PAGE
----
black gi in parking garage
Chief Instructor of Evolution Training Academy
the back system 720 x 90

    Editor’s Note: This is a guest post by Matt Mizell, Chief Instructor of Evolution Training Academy in Bakersfield, CA

How often have you been watching a movie or television show, and that one epic fight scene comes on and you think, “Wow, I wish I could do that”? We can safely assume that a majority of people have considered learning some type of martial arts. It might be for personal enrichment or enlightenment. Or maybe for engaging in competition and winning medals. It could simply be for their own self preservation and defense for when that “worst day of their life” happens. No matter what the reasoning, practitioners want to be sure of the solid truths within their curriculum.

However, there are a few inescapable truths to training in martial arts that most instructors are hesitant to bring up. Whether out of fear of losing a potential customer, or of blissful/willful ignorance, the reasoning is uncertain. Well, I cannot ignore this any longer. In my fifteen years of training in various combat systems, I believe I have narrowed down the three brutal truths of martial arts training.

There’s a way to get out of this, right?

Truth #1: There is no universal technique.

This one is a big one that is relevant across the board, no matter the discipline. Various systems will boast a specific strike/maneuver/technique that will “incapacitate any and every attacker.” Here is an example: remember the old “kick them between the legs” move? This technique was considered a go-to maneuver, particularly in women’s self defense circles. However, with the rise of combat and contact sports, as well as an increasing number of assaults and fights in our culture, men have become desensitized to this attack. Yes, it is still painful, but we have been conditioned to power through the pain. So then what? Is there another universal move that can be taught?

The answer is NO. And for this reason alone: someone will always develop a defense for it. Remember: for every action, there is an equal and opposite reaction. That concept applies very much in the realm of martial arts. So in any system you may train in, be open to learning new techniques that may force you to grow as a martial artist.

black gi boxing guard in parking garage
Cross-training in various forms is crucial to gaining complete knowledge.

Truth #2: There is no complete system.

This is where I start to attract the haters. There are so many martial arts that claim to be the “know-all-end-all system” when it comes to personal defense. But, to be brutally honest, such a thing does not exist. Boxing, Brazilian jiu-jitsu, Krav Maga,… all are guilty of this claim. The plain and simple truth is that there are severe weaknesses in each system. Taekwondo and boxing have no clue what to do if someone is taken to the ground. Jiu-jitsu and wrestling have little response to eating a couple of punches to the face. And Krav Maga is great, but have you ACTUALLY trained hard with weapon disarms and utilization?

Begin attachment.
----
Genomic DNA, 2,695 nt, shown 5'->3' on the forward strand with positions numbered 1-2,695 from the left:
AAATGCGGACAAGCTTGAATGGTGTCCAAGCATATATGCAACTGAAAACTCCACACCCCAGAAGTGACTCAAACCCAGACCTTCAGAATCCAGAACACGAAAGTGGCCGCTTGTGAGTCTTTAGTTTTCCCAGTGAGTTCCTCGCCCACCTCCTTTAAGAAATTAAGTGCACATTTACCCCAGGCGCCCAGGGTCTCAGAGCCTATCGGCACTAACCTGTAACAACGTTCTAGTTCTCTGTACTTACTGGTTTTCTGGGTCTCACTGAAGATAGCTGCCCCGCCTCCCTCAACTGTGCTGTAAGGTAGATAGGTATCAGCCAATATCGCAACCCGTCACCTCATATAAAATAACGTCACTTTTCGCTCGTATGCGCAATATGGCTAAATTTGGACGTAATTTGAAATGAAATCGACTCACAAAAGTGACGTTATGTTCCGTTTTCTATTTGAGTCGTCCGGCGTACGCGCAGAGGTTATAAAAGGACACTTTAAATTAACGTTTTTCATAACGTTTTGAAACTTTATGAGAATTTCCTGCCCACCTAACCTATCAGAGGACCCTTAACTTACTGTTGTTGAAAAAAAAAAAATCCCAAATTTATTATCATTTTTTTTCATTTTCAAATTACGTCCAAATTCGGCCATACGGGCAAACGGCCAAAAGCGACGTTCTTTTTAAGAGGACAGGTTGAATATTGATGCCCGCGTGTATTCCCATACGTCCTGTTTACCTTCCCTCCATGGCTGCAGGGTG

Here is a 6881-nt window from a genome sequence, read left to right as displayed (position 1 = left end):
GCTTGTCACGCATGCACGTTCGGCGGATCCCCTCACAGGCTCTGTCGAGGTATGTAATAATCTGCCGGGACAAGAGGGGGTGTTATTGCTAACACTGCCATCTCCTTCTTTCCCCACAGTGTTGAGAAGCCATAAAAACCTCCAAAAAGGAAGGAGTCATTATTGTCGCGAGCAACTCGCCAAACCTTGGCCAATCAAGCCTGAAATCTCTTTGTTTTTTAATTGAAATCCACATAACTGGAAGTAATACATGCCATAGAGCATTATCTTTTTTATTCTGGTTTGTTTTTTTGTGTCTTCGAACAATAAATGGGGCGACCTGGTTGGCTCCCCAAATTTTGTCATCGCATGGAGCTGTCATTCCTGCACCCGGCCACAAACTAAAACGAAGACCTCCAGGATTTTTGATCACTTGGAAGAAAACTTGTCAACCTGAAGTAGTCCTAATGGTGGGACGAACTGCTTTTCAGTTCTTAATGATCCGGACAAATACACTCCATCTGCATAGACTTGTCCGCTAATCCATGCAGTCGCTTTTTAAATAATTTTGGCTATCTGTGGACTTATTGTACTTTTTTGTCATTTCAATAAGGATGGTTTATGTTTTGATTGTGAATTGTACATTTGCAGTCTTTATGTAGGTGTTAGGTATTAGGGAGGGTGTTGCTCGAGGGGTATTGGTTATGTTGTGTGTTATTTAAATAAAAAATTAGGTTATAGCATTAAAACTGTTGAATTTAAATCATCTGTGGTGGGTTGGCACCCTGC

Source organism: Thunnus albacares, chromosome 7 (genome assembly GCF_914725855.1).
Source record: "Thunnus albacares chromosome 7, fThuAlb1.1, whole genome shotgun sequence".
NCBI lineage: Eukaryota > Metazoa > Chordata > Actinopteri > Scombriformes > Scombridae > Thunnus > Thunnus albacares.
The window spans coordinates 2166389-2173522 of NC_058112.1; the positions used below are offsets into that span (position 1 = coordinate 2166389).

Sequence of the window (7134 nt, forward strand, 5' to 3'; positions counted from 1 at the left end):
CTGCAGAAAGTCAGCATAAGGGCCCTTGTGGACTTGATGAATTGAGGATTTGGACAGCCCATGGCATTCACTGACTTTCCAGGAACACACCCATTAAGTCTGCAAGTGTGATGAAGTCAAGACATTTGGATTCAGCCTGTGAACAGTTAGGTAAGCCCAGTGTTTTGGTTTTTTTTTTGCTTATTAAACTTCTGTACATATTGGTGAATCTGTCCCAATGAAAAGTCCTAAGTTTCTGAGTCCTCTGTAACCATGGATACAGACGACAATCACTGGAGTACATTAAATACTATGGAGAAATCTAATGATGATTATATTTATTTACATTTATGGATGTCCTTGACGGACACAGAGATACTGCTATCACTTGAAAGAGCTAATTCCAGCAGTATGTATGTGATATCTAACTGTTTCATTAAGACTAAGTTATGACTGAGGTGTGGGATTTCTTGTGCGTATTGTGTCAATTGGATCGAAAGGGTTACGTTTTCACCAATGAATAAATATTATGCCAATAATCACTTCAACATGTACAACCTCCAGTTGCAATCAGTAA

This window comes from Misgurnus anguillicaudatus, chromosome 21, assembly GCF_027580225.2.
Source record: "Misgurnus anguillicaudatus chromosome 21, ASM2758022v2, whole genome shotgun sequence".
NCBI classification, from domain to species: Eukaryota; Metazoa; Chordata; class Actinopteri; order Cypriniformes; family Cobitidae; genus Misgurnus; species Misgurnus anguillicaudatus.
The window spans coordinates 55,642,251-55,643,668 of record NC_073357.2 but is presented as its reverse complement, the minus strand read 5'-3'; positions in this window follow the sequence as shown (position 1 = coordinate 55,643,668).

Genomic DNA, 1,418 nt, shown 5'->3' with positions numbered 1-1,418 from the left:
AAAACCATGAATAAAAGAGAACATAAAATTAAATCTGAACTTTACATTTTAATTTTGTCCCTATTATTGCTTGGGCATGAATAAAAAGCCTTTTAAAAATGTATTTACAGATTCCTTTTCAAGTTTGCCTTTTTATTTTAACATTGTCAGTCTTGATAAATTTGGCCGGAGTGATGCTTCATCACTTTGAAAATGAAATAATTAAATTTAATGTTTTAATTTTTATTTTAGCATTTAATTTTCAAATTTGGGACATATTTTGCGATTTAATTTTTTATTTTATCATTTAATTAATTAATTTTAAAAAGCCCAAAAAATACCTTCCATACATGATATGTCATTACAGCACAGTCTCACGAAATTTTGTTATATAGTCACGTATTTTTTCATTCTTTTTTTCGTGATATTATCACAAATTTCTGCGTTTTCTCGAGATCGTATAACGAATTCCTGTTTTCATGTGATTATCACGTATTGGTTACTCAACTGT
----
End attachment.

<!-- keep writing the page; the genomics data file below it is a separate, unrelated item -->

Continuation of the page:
I have cross-trained in most of the aforementioned systems, and appreciate the knowledge of their areas of expertise. But, the existence of a complete and well-rounded system is very hard to find. This is due in part to the level of training required by the instructor in order to adequately teach to their students. I encourage all my students to cross-train. My firearms enthusiasts need to learn footwork. The boxers need to learn take-down defenses. My kickers need to learn traps and holds. I, as a single instructor, can only teach them so much. Which leads me to my final truth…

Even the best aren’t perfect.
Scott Ross and Matt Dempsey of 10th Planet Jiu-jitsu

Truth #3: There is no perfect instructor.

This is where I personally have to leave my ego at the door. This particularly brutal truth has caused me to constantly reevaluate my skills. As I mentioned before, I cross-trained in several different combat forms, earning belts in many of them. Over the course of my fifteen years of study, I developed a system that I believe to be fairly comprehensive. Yet I am constantly shown where there are holes in my training. I am shown where there are elements missing in my curriculum, and where I lack the physical capability to execute a maneuver.

At fifteen years of training and on the dark side of my twenties, one would think that I’d be “invincible”, “hard to hit”, or whatever other euphemisms typically used for black belts. Unfortunately, that is not the case. I, along with EVERY other martial arts instructor, am human: capable of making errors, lacking in speed/strength/flexibility, and teaching faulty or outdated techniques. However, our only response should be to accept our shortcomings with grace, and continue to train as best we can to shore up our weaknesses and play to our strengths.

Bruce Lee pinning someone down seeking a submission
Bruce Lee understood this best.

In conclusion

To embark on the journey of a martial artist is a brave decision. It takes years to become competent in any single art form. A lot of dedication is required to remain that long. It takes self-discipline to not give up when the going gets tough. If one can remember and take comfort in the three truths I have presented here, the stress of finding a school, system, or instructor becomes much simpler. To quote Bruce Lee, “Research your own experience. Absorb what is useful, reject what is useless, add what is essentially your own.”